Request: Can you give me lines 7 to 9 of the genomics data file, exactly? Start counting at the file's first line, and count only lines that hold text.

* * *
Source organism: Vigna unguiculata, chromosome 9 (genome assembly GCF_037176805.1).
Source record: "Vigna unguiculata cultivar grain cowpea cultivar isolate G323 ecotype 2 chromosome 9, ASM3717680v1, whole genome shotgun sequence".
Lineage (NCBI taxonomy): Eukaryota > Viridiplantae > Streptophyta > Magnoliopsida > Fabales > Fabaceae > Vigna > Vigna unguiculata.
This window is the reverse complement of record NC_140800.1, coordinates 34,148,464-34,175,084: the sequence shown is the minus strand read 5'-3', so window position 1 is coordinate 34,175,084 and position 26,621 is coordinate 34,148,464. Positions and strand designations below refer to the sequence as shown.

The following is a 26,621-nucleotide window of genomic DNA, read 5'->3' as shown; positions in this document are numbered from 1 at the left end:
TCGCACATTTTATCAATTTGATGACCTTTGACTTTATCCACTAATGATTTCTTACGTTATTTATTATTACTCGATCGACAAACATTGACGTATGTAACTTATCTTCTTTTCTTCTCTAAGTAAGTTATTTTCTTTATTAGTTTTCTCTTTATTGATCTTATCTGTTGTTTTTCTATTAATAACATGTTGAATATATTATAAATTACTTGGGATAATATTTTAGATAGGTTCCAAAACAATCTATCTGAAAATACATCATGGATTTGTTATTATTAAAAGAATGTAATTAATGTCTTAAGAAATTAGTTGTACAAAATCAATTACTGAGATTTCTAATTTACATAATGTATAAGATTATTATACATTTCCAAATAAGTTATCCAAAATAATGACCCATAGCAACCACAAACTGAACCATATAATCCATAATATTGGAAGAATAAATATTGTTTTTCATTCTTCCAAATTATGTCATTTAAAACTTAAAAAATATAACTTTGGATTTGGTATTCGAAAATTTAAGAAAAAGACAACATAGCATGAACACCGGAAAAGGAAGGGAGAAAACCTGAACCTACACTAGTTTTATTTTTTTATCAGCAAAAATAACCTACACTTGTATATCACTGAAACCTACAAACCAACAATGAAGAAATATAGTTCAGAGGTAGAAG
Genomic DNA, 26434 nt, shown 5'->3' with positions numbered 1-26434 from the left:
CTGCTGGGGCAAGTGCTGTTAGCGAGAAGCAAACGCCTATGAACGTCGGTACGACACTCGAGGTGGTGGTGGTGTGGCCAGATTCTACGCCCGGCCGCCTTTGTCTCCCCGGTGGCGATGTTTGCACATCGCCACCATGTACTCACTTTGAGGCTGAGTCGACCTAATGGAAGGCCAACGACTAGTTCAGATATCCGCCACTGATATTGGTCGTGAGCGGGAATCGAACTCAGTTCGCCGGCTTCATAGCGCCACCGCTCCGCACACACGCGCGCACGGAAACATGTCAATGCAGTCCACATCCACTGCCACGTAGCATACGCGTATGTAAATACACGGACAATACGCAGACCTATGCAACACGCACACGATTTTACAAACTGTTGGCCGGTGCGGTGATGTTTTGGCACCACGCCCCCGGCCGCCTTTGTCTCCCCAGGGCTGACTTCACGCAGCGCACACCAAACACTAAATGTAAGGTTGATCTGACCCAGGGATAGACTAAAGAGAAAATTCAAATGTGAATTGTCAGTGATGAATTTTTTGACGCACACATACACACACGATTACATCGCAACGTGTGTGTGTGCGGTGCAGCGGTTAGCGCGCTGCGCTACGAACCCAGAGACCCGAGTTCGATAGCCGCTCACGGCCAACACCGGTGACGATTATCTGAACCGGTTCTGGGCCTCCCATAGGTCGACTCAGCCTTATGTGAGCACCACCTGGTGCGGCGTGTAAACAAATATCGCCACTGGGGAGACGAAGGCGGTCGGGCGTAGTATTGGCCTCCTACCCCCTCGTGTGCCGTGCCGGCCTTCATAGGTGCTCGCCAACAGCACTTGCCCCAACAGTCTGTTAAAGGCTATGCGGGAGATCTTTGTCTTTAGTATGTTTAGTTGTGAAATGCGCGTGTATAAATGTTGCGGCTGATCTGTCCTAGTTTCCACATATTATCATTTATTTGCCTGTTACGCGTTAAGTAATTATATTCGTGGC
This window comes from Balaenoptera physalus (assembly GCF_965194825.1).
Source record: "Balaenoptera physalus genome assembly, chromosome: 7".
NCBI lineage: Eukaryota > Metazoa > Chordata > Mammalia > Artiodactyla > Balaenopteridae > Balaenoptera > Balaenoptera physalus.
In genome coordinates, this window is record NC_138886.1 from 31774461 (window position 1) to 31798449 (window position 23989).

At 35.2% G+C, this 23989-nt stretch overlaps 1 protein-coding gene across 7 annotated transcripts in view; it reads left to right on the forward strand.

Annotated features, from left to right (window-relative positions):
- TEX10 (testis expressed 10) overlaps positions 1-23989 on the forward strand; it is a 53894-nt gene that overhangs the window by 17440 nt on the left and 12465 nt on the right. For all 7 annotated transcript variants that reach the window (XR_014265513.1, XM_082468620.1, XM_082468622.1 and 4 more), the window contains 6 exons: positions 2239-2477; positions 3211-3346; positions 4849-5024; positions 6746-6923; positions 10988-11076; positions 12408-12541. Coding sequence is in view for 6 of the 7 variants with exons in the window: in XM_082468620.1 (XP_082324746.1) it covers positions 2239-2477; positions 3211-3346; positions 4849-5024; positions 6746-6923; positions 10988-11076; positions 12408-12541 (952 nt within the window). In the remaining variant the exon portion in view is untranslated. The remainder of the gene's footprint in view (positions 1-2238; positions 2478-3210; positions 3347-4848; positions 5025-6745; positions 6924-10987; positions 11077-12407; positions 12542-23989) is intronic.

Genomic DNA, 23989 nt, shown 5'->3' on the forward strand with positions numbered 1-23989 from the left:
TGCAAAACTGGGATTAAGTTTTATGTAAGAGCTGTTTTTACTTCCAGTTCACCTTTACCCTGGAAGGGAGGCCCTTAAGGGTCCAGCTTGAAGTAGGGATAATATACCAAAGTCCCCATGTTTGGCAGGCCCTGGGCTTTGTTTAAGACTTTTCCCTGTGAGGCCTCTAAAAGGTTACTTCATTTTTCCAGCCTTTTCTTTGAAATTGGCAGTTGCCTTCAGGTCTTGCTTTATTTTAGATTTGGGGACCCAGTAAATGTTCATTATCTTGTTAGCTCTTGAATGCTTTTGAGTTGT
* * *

Genomic DNA, 26434 nt, shown 5'->3' with positions numbered 1-26434 from the left:
CTGCTGGGGCAAGTGCTGTTAGCGAGAAGCAAACGCCTATGAACGTCGGTACGACACTCGAGGTGGTGGTGGTGTGGCCAGATTCTACGCCCGGCCGCCTTTGTCTCCCCGGTGGCGATGTTTGCACATCGCCACCATGTACTCACTTTGAGGCTGAGTCGACCTAATGGAAGGCCAACGACTAGTTCAGATATCCGCCACTGATATTGGTCGTGAGCGGGAATCGAACTCAGTTCGCCGGCTTCATAGCGCCACCGCTCCGCACACACGCGCGCACGGAAACATGTCAATGCAGTCCACATCCACTGCCACGTAGCATACGCGTATGTAAATACACGGACAATACGCAGACCTATGCAACACGCACACGATTTTACAAACTGTTGGCCGGTGCGGTGATGTTTTGGCACCACGCCCCCGGCCGCCTTTGTCTCCCCAGGGCTGACTTCACGCAGCGCACACCAAACACTAAATGTAAGGTTGATCTGACCCAGGGATAGACTAAAGAGAAAATTCAAATGTGAATTGTCAGTGATGAATTTTTTGACGCACACATACACACACGATTACATCGCAACGTGTGTGTGTGCGGTGCAGCGGTTAGCGCGCTGCGCTACGAACCCAGAGACCCGAGTTCGATAGCCGCTCACGGCCAACACCGGTGACGATTATCTGAACCGGTTCTGGGCCTCCCATAGGTCGACTCAGCCTTATGTGAGCACCACCTGGTGCGGCGTGTAAACAAATATCGCCACTGGGGAGACGAAGGCGGTCGGGCGTAGTATTGGCCTCCTACCCCCTCGTGTGCCGTGCCGGCCTTCATAGGTGCTCGCCAACAGCACTTGCCCCAACAGTCTGTTAAAGGCTATGCGGGAGATCTTTGTCTTTAGTATGTTTAGTTGTGAAATGCGCGTGTATAAATGTTGCGGCTGATCTGTCCTAGTTTCCACATATTATCATTTATTTGCCTGTTACGCGTTAAGTAATTATATTCGTGGC
This window comes from Balaenoptera physalus (assembly GCF_965194825.1).